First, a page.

What I didn’t know then is this: sometimes love requires just a little bit of restraint. That anticipation heightens pleasure, and sometimes the wait is worth it. I ate one too many tofu burritos that year, and I killed our happy partnership. For years after that, I could not even think about eating another tofu burrito; I just had no appetite for it. Instead, I learned how to make other things: tasty soups, egg burritos, quickie pasta dishes, interesting salads. The tofu burrito became a fond memory of mine: Remember that first year of grad school and how I ate a tofu burrito almost every weeknight? And the fonder this memory became, the more I started thinking about actually eating another tofu burrito. Until finally, I dusted off my recipe card, cubed my tofu, and gave it a go.
And oh, my! It was quite the reunion. Elaborately spiced, warm, and soft, it was the perfect meal to cook and eat that rainy Thursday evening, the kind that is best spent in the kitchen or on the couch with cookies and a cup of tea. In the days following, I polished off the rest of that tofu filling, no problem. But I’ve learned my lesson: I’m taking things slowly, letting a few more weeks pass before making tofu burritos again. You, however, dear reader, have no reason to wait, so hop to it*!
Tofu Burrito Filling, Stewart Family Recipe
Makes enough filling for 3-5 burritos
I must extend a big hearty thank-you to the Stewart family, who has kindly allowed me to steal, er, borrow their recipe in order to share it with you. I know this is a strange thing to say, but I’m awfully grateful for Nicole’s in-laws. Not only did they invent this outstanding burrito filling, but they also discovered Eating Well’s Tabbouleh with Grilled Vegetables and introduced it to Nicole, who in turn introduced it to me AND wrote about it for Life, Love, and Food. Yay! Daphna and I made a roasted vegetable version of this tabbouleh, and when I came over the next night to watch a movie with her and Ian, Daphna was practically dancing a jig in the kitchen when she realized she could have leftover tabbouleh for dinner. Yes! That tabbouleh is jig-worthy!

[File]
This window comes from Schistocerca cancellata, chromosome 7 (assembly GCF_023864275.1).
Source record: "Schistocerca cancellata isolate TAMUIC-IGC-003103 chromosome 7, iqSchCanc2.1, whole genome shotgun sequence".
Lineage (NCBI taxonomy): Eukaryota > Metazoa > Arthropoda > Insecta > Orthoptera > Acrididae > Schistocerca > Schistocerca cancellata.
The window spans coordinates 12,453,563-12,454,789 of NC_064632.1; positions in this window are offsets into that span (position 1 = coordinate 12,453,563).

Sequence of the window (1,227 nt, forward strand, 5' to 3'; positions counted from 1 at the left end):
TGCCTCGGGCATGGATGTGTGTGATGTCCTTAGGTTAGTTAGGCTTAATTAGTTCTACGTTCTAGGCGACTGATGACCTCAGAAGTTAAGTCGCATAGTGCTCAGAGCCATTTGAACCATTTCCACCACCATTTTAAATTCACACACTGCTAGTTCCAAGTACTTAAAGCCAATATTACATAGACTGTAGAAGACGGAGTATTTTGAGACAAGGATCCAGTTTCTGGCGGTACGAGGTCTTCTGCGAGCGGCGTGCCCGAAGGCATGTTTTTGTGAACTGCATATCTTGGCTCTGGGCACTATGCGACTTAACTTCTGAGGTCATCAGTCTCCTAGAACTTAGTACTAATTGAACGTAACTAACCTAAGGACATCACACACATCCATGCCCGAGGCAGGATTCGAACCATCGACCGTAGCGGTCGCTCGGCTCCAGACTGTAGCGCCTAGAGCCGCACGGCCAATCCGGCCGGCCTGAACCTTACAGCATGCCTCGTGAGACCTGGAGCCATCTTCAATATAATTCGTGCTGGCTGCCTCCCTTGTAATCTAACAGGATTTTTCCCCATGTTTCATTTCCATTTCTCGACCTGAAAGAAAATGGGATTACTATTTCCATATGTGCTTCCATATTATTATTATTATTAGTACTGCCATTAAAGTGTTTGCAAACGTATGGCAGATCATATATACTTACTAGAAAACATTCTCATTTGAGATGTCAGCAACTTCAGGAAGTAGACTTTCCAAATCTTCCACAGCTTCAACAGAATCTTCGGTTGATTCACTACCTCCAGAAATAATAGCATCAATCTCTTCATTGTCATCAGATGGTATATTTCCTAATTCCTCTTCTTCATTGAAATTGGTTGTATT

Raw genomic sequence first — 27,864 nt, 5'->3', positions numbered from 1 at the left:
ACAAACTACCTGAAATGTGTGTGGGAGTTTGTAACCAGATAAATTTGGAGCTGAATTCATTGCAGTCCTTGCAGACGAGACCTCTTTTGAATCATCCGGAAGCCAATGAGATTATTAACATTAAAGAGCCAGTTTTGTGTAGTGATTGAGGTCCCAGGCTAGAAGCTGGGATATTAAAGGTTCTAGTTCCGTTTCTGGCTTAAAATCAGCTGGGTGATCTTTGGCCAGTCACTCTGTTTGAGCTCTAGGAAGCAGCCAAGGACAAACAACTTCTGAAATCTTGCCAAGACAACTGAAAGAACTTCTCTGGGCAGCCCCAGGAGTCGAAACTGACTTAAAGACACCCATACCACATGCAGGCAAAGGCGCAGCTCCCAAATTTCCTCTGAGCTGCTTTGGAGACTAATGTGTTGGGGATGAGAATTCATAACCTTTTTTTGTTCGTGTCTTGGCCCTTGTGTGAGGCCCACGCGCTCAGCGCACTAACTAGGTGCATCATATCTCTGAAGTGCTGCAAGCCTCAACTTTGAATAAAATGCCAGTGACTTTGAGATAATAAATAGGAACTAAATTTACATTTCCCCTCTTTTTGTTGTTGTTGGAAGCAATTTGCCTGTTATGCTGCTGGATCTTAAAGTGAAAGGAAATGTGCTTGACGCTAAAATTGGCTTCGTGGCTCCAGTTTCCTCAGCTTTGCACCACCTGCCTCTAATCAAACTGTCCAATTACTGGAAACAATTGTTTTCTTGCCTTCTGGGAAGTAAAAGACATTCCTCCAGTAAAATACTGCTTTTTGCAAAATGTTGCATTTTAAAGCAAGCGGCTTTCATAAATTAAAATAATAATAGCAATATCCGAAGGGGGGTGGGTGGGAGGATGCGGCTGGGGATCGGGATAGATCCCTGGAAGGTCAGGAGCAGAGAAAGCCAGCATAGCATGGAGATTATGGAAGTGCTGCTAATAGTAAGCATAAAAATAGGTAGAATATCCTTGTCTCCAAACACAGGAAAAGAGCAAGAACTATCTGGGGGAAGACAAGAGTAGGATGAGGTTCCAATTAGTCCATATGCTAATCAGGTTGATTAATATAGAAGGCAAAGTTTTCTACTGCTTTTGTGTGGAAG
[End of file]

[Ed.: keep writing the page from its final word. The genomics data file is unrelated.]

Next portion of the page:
But back to the recipe at hand. This spice mixture is incredibly flexible and forgiving. Feel free to tinker with the combinations, and don’t worry too much if you don’t have one of the spices—the filling will still be tasty, I promise. But try not to skip the cumin—that one is probably the most essential one on the list. In addition, you can try using other beans or meat if you like. I really want to try this recipe with black beans, and as I said earlier, the whole thing started as a way to season beef. Nicole told me that she and Andy have also had good results with ground chicken, so play around with the protein and see what you like.
Note that all the herbs here are dried herbs.
1 tbsp. olive or vegetable oil
1 clove garlic, chopped
1 lb (16-oz.) of firm or extra-firm water-packed tofu, cubed into ~1/2-inch pieces
1/2 tsp. thyme
1/2 tsp. freshly ground black pepper
1/2 tsp. salt
1/4 tsp. cayenne pepper
2 tsp. cumin
1 tsp. coriander
1 tbsp. oregano
1/2 tsp. paprika
1/4 cup water
1) In a large skillet, heat the oil over medium heat. Add the garlic and saute lightly for a minute or so. Add the tofu, stir it around in the oil to coat it, and then add all the herbs. Cook for a minute or two, enjoying the fragrant aromas that are now rising out of your skillet.
2) Add the water, adjust the heat so that the water is simmering, and cover the skillet. Let the mixture simmer for several minutes, then remove the lid, stir everything around, and let the water cook off over low heat. The mixture is ready to serve when it is still moist but most of the water has boiled off. Note that if you have substituted raw meat for the tofu, you’ll want to make sure the meat is cooked to your liking. Unlike meat, tofu doesn’t actually need to be cooked, but cooking it here helps to infuse all the flavors into it.
3) Serve alongside all your favorite burrito fixin’s!
*As Molly, beloved Orangette, likes to say. And my apologies about the Chana Masala; it really is a great recipe but I made it one too many times!